My point was not that the journalists were the problem. This is a complex issue. While we all like to believe that science journalism is about reporting the truth, the reality is that it is often about 1)simplifying the often complex and non-intutitive (for example QM) and driven by marketplace factors as well as accuracy. I think one common theme in this blog is that it is vitally important that the public at large be made aware of what is happening in various scientific venues and I would suggest that this is a very challenging objective with myriad hurdles in both the translation from the science to the popular medium and the interpretation by the public at large.

  • http://http::/combingthesphere.blogspot.com Daryl McCullough

    My quick Google search does not find the reference, but I remember hearing recently about a possible medical application of the quantum zeno effect. The rough idea was this: Taking x-rays to diagnose disease is a risky procedure, because x-rays themselves can cause cellular damage. Somehow, the quantum zeno effect can be used to reduce the exposure necessary to get an x-ray down to an arbitrarily small dosage.

    Does anybody remember an article about this? Or a URL?

  • todd.

    I’m not sure if this is the appropriate place to mention this, but I got “The system cannot find the file specified.” while trying to load the referenced paper on Grover’s algorithm (http://www.physics.uiuc.edu/Research/QI/Photonics/kwiat-jmo-47-257.pdf ?).

  • http://blogs.discovermagazine.com/cosmicvariance/sean/ Sean

    Todd, the paper should be available now.

  • Ambitwistor

    Daryl:

    Maybe you’re thinking of Schroedinger’s Rabbits? I wouldn’t expect any practical medical applications anytime soon, though …

  • http://http::/combingthesphere.blogspot.com Daryl McCullough

    Ambitwistor,

    Yes, I think I was thinking of this reference (cited in “Schroedinger’s Rabbits?”)
    Kent, A., and D. Wallace. Quantum interrogation and the safer X-ray

  • http://eskesthai.blogspot.com/2006/03/bose-einstein-condensates.html Plato

    The Tao of Quantum Interrogation


    If, on the other hand, a single photon hits the element, well then by definition there is a loud explosion, and the detective knows that this was a good bomb. There seems to be no way to find the good bombs without always exploding them.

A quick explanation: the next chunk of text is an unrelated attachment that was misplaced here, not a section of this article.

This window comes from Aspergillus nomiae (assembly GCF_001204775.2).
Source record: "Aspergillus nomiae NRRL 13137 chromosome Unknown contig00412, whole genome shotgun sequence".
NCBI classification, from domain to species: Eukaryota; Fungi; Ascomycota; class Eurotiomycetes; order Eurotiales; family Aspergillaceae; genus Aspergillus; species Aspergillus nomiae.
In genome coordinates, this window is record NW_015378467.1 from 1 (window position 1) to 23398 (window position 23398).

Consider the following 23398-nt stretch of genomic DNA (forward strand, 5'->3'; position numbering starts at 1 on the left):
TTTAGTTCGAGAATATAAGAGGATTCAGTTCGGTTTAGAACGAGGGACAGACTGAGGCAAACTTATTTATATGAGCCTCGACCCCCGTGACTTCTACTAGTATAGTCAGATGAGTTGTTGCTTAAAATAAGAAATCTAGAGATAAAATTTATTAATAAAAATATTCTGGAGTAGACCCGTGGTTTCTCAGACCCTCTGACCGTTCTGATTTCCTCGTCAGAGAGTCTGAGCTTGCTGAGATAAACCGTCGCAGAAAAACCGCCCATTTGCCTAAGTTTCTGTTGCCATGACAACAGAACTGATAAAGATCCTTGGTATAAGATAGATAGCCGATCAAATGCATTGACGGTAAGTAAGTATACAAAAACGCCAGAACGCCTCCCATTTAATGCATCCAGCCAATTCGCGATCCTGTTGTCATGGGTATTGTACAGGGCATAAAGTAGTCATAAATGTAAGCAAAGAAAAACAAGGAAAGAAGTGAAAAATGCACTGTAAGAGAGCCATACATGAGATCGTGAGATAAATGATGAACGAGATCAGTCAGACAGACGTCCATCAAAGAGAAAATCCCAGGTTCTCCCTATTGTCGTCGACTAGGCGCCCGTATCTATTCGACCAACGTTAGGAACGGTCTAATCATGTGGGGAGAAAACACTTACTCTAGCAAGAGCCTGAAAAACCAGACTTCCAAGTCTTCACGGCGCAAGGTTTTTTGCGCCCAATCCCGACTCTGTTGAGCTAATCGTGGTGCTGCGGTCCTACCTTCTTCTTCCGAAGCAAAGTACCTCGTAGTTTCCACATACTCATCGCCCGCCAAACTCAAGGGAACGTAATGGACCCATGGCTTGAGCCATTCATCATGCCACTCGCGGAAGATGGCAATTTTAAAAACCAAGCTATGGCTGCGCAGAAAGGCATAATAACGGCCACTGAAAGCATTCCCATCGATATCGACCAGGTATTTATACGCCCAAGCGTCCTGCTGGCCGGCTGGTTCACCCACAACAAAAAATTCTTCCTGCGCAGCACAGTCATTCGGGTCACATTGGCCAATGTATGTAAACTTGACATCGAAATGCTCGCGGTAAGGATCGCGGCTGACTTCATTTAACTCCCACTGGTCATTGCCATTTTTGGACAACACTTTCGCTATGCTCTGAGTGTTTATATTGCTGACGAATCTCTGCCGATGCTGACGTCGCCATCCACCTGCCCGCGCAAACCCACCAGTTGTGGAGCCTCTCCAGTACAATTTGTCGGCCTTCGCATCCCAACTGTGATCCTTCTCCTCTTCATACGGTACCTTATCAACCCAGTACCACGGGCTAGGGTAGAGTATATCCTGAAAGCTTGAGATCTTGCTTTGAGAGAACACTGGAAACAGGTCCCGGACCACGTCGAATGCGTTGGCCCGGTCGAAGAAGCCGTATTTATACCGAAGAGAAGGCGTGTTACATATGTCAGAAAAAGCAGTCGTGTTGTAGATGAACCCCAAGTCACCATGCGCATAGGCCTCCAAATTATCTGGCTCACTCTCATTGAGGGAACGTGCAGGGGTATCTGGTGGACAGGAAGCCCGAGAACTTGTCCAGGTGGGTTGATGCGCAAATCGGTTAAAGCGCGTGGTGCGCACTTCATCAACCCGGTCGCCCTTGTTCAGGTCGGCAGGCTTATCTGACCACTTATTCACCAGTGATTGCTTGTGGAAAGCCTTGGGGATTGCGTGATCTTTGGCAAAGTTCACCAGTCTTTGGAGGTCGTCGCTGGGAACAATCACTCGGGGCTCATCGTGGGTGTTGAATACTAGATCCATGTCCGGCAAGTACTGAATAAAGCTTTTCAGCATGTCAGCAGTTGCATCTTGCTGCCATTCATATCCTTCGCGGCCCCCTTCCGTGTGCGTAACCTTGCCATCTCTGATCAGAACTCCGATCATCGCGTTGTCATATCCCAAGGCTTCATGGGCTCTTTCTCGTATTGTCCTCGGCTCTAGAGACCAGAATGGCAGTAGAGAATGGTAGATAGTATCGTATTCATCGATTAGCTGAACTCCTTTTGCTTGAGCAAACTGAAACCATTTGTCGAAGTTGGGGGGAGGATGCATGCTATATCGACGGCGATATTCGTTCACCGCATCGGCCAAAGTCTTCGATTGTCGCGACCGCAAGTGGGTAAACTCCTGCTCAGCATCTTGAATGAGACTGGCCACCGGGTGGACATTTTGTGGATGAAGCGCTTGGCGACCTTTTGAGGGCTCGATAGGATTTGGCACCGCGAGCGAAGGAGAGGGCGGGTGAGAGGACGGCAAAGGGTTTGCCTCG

This seems really confusing to me.

    In collision processes, “resulting evidence” is from the interactive process, while in consideration above? How would you know the particles inherent state, without making the interactive process, the result?

    You assume then, the energy needed, and from that, the emission spectrumally enhanced? You know this, before hand, as an entangled state?

    Layman scratching head.

  • http://www.pieterkok.com/index.html PK

    Once, after explaining at length to a journalist a very nice paper on quantum holography, my quoted comment became: “it’s a cute idea. It follows the laws of physics.”

    However, I just talked to another journalist who put a lot of effort into understanding my work. So I am hopeful…

  • http://eskesthai.blogspot.com/2006/03/z-machine.html Plato

    Layman wondering.

    Would Ingoing/outgoing states on the horizon would be a wonderfull thing to be able to read?

    Maybe a way in which to use the olympics(onion view in calorimetric perspective)? Of course, I tend to think of entangled states but at such energies?

    Who has gotten the closest? Glast maybe? LHC?:)Maybe something happens with superfluid states that was unexpected?


    The very high radiation output also creates new experimental environments to help validate computer codes responsible for maintaining a reliable nuclear weapons stockpile safely and securely — the principal mission of the Z facility.

  • Pingback: Waleed Alrodhan - Information Security Blog ãÏæäÉ æáíÏ ÇáÑæÖÇä áÃãä ÇáãÚáæãÇÊ » Blog Archive » Future computers based on “Quantum Computing” will work even when they’re off!!

  • http://countiblis.blogspot.com Count Iblis

    The limits of counterfactual computation

    We show that the protocol recently proposed by Hosten et al. does not allow all possible results of a computation to be obtained counterfactually, as was claimed. It only gives a counterfactual outcome for one of the computer outputs. However, we confirm the observation that the protocol gives some protection against decoherence. In some situations, though, it may be more effective simply to run the computer several times.

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Random samplings from a universe of ideas.

About Sean Carroll

Sean Carroll is a Senior Research Associate in the Department of Physics at the California Institute of Technology. His research interests include theoretical aspects of cosmology, field theory, and gravitation. His most recent book is The Particle at the End of the Universe, about the Large Hadron Collider and the search for the Higgs boson. Here are some of his favorite blog posts, home page, and email: carroll [at] cosmicvariance.com .